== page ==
The story I have chosen to visualize is a study done on the relationship between the socio-economic status (of a family or living environment) and obesity in children. According to the Canadian Journal of Public Health kids that live in neighborhoods with a lower socio-economic standing have a higher risk of being overweight or obese.  The study targeted kids between the ages of 5 to 17 year olds. The results showed that a kid has a higher rate of obesity under the following living environments:

-kids who live in neighborhoods with higher unemployment rates
-lower than average family income

-fewer neighbors with post-secondary education

The results:
“The percentage of overweight children varied from 24% in areas with high socio-economic status to 35% in low socio-economic neighborhoods.” (Source: )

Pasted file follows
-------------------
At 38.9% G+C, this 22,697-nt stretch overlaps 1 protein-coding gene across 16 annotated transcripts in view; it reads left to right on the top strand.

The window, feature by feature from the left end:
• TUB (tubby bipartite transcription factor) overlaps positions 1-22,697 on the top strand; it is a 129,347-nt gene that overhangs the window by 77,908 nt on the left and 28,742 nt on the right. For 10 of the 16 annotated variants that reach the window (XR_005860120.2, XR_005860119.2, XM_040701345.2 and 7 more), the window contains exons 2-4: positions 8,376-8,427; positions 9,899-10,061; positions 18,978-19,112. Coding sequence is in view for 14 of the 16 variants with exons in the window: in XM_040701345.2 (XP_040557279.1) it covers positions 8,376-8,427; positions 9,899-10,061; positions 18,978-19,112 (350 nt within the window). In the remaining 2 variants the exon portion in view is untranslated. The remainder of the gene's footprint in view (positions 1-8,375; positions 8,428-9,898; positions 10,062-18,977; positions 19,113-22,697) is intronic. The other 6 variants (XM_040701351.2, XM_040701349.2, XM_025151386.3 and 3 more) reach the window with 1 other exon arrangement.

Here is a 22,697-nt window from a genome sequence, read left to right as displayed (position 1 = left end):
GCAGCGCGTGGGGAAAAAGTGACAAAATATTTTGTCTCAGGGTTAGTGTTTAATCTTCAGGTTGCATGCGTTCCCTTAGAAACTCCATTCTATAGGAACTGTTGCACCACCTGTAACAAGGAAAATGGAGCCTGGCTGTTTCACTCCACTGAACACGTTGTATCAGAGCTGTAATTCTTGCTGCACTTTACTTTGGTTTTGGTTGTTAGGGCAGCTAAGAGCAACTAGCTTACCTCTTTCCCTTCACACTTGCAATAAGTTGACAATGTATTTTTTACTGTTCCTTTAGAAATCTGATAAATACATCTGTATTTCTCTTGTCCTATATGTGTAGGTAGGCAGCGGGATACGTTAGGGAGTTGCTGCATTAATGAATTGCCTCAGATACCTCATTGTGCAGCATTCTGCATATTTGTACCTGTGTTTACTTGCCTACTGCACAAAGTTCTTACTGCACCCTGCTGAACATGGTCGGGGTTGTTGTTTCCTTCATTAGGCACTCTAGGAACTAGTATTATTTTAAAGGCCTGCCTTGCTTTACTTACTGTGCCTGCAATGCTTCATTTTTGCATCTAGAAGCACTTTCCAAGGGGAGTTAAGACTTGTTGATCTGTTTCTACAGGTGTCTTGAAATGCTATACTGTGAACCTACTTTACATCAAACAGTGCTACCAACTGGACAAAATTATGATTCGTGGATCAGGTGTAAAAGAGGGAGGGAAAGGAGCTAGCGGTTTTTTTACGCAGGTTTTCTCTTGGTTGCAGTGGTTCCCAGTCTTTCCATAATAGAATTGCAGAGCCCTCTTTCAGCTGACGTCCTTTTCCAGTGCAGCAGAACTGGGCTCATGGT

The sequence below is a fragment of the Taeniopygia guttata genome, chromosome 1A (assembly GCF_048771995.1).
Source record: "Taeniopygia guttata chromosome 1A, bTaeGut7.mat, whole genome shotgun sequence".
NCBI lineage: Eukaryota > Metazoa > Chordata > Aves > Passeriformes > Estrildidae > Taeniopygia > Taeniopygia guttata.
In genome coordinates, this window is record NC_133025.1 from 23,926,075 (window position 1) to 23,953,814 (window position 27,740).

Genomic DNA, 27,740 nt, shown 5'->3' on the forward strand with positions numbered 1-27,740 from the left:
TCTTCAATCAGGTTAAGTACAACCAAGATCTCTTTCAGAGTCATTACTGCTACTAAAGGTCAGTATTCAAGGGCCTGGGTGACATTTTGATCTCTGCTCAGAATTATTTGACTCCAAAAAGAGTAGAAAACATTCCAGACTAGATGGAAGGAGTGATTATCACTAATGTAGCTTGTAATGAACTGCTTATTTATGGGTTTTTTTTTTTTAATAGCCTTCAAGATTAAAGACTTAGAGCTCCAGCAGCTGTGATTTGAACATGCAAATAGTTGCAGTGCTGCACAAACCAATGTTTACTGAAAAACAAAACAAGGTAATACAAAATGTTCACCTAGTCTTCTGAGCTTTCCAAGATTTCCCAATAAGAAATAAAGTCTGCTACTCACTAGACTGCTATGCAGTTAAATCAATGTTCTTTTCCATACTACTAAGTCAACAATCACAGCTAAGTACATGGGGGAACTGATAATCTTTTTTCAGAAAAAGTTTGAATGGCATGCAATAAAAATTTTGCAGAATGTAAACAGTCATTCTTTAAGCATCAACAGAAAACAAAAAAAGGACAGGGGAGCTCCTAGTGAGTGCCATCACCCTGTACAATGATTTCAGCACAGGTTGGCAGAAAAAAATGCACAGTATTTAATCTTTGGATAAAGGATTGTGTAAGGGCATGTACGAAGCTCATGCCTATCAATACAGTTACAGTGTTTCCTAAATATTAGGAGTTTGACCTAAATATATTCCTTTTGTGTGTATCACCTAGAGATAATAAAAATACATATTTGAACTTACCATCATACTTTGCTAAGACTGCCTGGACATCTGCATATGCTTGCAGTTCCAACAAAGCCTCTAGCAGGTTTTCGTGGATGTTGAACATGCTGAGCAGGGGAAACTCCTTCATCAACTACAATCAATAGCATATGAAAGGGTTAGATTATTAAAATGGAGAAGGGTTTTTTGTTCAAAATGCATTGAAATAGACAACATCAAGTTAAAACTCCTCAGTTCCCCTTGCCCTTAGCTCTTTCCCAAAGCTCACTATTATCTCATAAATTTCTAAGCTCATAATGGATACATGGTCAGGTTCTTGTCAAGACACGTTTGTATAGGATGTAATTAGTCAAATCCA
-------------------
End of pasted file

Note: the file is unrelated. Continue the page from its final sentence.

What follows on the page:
The study also gave reasons as to why obesity may more likely occur in kids with lower socio-economic surroundings. Kids in the lower socio economic areas have less access to organized physical activities. The study showed that parents in these low socio economic areas were “three times more likely than other parents to state that their neighborhood parks were unsafe.” From there they took the idea that these kids are getting less physical activity because it's unsafe to be outside where a majority of physical activity takes place for kids.

Potential interview subjects:
-parents of kids who live in lower socio-economic areas (Questions concerning if they think their environment effects their kids ability to be engaged in physical activity/ why or why not?)